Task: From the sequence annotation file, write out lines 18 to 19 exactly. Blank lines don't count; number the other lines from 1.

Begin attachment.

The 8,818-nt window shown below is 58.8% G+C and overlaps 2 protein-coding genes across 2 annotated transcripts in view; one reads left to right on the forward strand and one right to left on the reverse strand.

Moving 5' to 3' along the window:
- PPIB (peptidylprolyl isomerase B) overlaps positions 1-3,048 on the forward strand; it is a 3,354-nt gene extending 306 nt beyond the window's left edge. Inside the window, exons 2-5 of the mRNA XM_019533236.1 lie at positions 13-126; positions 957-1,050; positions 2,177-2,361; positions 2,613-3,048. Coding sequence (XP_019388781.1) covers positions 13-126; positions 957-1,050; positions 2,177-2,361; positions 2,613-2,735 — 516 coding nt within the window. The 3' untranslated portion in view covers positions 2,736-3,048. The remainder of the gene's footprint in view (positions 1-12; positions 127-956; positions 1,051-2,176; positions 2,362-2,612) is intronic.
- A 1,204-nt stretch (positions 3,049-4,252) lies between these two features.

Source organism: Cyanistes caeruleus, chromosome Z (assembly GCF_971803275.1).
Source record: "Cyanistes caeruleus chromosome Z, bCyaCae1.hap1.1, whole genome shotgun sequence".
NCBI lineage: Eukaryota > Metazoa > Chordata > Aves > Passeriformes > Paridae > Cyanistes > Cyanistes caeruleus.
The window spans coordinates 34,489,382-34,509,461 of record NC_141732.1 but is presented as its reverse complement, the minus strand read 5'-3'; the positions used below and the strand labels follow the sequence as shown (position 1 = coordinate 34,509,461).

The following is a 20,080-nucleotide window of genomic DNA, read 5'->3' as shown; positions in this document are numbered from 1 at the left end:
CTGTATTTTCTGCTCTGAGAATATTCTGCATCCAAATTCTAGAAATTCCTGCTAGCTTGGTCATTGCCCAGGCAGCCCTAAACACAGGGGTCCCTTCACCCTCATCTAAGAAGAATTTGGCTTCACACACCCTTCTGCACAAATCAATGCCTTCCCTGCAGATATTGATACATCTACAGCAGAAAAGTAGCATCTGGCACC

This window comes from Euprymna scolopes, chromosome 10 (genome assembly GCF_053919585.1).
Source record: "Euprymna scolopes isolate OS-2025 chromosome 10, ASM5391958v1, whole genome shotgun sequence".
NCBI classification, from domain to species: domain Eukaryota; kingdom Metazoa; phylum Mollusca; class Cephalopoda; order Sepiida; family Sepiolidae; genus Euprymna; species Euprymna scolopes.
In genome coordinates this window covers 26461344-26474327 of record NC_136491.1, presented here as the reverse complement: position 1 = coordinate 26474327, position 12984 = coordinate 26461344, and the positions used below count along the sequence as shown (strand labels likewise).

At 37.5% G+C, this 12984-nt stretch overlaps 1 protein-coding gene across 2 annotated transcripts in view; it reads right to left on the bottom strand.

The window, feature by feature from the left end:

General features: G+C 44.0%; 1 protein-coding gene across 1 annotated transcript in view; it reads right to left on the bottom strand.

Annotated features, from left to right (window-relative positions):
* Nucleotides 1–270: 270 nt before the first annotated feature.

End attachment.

Annotated features, from left to right (window-relative positions):
* Nucleotides 1–270: 270 nt before the first annotated feature.